BRIEF DESCRIPTION OF THE DRAWINGS
To provide a more complete understanding of the present disclosure and features and advantages thereof, reference is made to the following description, taken in conjunction with the accompanying figures, wherein like reference numerals represent like parts, in which:
FIG. 1 is a simplified block diagram of a communication system in accordance with one embodiment of the present disclosure;
FIG. 2A is a simplified block diagram illustrating possible example details associated with the communication system in accordance with one embodiment of the present disclosure;
FIG. 2B is a simplified block diagram illustrating possible example details associated with the communication system in accordance with one embodiment of the present disclosure;
FIG. 3 is a simplified block diagram illustrating possible example details associated with the communication system in accordance with one embodiment of the present disclosure;
FIG. 4 is a simplified flowchart illustrating potential operations associated with the communication system; and
FIG. 5 is a simplified flowchart illustrating potential operations associated with the communication system.
The FIGURES of the drawings are not necessarily drawn to scale, as their dimensions can be varied considerably without departing from the scope of the present disclosure.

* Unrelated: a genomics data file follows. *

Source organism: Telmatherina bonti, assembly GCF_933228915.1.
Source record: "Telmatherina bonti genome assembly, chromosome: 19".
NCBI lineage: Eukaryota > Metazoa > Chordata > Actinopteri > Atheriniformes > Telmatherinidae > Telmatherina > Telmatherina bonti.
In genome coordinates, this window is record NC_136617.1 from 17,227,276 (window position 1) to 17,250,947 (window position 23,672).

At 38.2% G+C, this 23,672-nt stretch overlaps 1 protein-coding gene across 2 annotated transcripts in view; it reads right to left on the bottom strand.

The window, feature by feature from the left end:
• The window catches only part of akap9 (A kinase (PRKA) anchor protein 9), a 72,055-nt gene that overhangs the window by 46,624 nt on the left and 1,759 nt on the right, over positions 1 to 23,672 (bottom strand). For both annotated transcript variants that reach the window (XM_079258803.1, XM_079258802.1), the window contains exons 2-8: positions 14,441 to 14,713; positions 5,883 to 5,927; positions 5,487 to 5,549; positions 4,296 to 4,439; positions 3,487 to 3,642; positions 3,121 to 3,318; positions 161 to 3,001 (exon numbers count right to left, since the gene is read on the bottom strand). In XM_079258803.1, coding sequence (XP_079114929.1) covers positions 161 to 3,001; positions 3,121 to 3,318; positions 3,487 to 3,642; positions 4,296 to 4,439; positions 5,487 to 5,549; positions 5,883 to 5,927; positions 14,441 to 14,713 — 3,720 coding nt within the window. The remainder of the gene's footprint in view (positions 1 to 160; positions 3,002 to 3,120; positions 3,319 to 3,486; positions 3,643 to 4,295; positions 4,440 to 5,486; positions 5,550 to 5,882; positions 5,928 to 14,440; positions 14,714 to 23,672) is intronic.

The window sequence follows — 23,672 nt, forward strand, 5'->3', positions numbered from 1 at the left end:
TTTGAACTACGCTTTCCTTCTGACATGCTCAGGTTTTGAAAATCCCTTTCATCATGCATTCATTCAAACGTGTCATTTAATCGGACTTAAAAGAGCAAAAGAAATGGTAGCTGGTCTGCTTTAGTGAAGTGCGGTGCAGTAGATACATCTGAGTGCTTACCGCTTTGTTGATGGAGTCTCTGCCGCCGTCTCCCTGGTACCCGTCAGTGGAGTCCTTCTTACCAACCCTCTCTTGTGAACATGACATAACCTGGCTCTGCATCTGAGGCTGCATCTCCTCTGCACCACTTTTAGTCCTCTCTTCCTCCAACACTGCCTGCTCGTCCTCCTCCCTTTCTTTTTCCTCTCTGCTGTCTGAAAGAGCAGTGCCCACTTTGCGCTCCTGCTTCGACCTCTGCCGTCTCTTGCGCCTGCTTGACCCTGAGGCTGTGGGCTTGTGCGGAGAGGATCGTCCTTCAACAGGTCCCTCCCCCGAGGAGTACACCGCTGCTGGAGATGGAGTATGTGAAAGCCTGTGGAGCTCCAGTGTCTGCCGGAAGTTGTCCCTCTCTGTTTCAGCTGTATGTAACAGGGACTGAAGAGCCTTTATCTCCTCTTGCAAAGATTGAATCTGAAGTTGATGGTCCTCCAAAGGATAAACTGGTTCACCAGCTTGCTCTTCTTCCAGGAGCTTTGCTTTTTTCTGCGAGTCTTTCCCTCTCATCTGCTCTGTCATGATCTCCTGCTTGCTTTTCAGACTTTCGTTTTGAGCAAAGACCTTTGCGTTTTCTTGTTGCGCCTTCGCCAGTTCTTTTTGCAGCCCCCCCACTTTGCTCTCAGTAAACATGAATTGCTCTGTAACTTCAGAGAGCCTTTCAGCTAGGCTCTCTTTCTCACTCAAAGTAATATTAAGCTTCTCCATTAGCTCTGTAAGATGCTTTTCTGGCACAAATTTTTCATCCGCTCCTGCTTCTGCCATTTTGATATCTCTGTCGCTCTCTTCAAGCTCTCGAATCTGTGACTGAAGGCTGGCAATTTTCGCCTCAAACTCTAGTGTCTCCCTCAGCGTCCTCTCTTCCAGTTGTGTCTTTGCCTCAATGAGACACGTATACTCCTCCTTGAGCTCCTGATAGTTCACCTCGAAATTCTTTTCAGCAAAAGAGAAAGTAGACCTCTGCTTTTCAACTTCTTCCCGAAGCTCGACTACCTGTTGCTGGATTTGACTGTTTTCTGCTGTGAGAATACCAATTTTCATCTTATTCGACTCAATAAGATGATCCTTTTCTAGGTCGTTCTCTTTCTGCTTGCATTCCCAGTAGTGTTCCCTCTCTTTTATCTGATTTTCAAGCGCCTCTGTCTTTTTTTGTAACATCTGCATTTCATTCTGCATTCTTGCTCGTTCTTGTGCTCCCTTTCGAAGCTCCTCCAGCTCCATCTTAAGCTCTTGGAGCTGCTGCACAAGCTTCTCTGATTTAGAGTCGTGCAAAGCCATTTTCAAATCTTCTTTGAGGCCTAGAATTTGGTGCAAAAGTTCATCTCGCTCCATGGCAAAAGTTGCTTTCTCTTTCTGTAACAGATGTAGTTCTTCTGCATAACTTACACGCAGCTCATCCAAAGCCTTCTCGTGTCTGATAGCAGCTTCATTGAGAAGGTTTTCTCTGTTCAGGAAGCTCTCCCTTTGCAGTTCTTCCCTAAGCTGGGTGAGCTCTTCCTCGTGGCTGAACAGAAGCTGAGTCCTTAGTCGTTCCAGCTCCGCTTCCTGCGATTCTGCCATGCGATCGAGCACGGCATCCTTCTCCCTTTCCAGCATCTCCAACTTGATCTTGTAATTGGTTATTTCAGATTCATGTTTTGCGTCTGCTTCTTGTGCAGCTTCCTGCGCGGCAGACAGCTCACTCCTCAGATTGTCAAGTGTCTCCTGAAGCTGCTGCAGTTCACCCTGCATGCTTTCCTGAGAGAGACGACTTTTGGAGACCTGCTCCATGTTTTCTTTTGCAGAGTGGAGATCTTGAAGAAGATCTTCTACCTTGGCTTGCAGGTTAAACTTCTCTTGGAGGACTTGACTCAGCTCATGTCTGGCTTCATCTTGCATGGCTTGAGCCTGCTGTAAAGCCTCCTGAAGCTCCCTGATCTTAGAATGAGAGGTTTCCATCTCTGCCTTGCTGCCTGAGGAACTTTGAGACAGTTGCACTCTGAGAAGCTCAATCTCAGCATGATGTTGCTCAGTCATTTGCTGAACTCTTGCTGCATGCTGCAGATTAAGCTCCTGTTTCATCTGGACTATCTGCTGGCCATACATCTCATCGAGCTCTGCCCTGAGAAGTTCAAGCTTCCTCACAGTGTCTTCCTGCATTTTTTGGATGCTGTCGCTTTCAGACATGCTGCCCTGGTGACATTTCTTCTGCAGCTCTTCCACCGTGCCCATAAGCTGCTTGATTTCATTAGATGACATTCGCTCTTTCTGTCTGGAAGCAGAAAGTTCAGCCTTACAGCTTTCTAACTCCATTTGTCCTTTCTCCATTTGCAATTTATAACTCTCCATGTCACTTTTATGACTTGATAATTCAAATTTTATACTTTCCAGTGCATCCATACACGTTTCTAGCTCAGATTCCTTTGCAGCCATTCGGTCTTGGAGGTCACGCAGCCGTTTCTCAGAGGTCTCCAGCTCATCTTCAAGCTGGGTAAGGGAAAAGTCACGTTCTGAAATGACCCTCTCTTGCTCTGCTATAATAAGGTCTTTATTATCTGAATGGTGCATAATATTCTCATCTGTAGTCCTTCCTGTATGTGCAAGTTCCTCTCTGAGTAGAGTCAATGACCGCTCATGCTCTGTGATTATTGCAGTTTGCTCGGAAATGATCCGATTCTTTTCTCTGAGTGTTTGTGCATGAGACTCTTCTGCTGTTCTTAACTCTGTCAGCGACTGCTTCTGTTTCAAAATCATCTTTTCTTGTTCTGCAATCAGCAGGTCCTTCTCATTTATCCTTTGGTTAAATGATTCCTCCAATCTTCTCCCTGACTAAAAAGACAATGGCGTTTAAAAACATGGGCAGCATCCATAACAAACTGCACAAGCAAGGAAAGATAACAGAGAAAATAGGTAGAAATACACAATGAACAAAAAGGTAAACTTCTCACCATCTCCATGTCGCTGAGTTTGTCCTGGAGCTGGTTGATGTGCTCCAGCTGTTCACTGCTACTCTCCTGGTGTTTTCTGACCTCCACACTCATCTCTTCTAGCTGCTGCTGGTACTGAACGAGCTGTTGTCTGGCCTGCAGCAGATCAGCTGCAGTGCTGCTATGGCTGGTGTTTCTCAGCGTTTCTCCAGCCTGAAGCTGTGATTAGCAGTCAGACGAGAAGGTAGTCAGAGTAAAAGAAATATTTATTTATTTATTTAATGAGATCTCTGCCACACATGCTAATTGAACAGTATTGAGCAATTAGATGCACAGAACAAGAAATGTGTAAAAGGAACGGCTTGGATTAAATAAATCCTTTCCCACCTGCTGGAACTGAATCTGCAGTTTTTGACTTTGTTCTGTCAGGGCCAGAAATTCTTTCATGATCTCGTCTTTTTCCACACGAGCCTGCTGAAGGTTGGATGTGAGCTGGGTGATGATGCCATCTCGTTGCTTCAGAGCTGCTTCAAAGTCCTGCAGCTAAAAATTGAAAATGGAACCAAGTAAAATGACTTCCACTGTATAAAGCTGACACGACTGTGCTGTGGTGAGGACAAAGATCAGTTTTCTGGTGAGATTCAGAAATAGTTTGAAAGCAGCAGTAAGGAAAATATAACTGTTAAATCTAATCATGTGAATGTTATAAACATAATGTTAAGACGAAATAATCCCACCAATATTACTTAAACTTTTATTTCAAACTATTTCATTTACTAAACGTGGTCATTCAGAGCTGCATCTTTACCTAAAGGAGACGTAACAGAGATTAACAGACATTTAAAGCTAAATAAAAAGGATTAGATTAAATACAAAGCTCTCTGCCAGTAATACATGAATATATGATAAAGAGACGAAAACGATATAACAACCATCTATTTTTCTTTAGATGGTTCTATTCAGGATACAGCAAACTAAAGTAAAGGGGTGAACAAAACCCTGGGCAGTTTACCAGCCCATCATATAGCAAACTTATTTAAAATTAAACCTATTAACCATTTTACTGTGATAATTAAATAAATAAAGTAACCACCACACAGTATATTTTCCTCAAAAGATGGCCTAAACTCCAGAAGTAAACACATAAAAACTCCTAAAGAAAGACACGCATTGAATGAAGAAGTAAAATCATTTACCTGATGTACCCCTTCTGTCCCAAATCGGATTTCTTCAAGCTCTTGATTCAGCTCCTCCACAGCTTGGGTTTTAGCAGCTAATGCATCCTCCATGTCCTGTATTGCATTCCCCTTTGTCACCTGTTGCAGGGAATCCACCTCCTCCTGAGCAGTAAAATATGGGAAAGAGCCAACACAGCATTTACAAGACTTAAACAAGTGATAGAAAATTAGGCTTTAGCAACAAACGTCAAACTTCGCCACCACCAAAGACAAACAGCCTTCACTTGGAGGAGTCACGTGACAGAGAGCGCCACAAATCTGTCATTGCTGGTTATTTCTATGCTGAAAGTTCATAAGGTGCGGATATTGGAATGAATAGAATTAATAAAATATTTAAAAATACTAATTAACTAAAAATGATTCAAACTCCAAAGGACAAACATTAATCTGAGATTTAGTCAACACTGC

DETAILED DESCRIPTION OF EXAMPLE EMBODIMENTS
Example Embodiments
The following detailed description sets forth example embodiments of apparatuses, methods, and systems relating to a communication system for enabling resource monitoring. Features such as structure(s), function(s), and/or characteristic(s), for example, are described with reference to one embodiment as a matter of convenience; various embodiments may be implemented with any suitable one or more of the described features.
In the following description, various aspects of the illustrative implementations will be described using terms commonly employed by those skilled in the art to convey the substance of their work to others skilled in the art. However, it will be apparent to those skilled in the art that the embodiments disclosed herein may be practiced with only some of the described aspects. For purposes of explanation, specific numbers, materials and configurations are set forth in order to provide a thorough understanding of the illustrative implementations. However, it will be apparent to one skilled in the art that the embodiments disclosed herein may be practiced without the specific details. In other instances, well-known features are omitted or simplified in order not to obscure the illustrative implementations.
In the following detailed description, reference is made to the accompanying drawings that form a part hereof wherein like numerals designate like parts throughout, and in which is shown, by way of illustration, embodiments that may be practiced. It is to be understood that other embodiments may be utilized and structural or logical changes may be made without departing from the scope of the present disclosure. Therefore, the following detailed description is not to be taken in a limiting sense. For the purposes of the present disclosure, the phrase “A and/or B” means (A), (B), or (A and B). For the purposes of the present disclosure, the phrase “A, B, and/or C” means (A), (B), (C), (A and B), (A and C), (B and C), or (A, B, and C).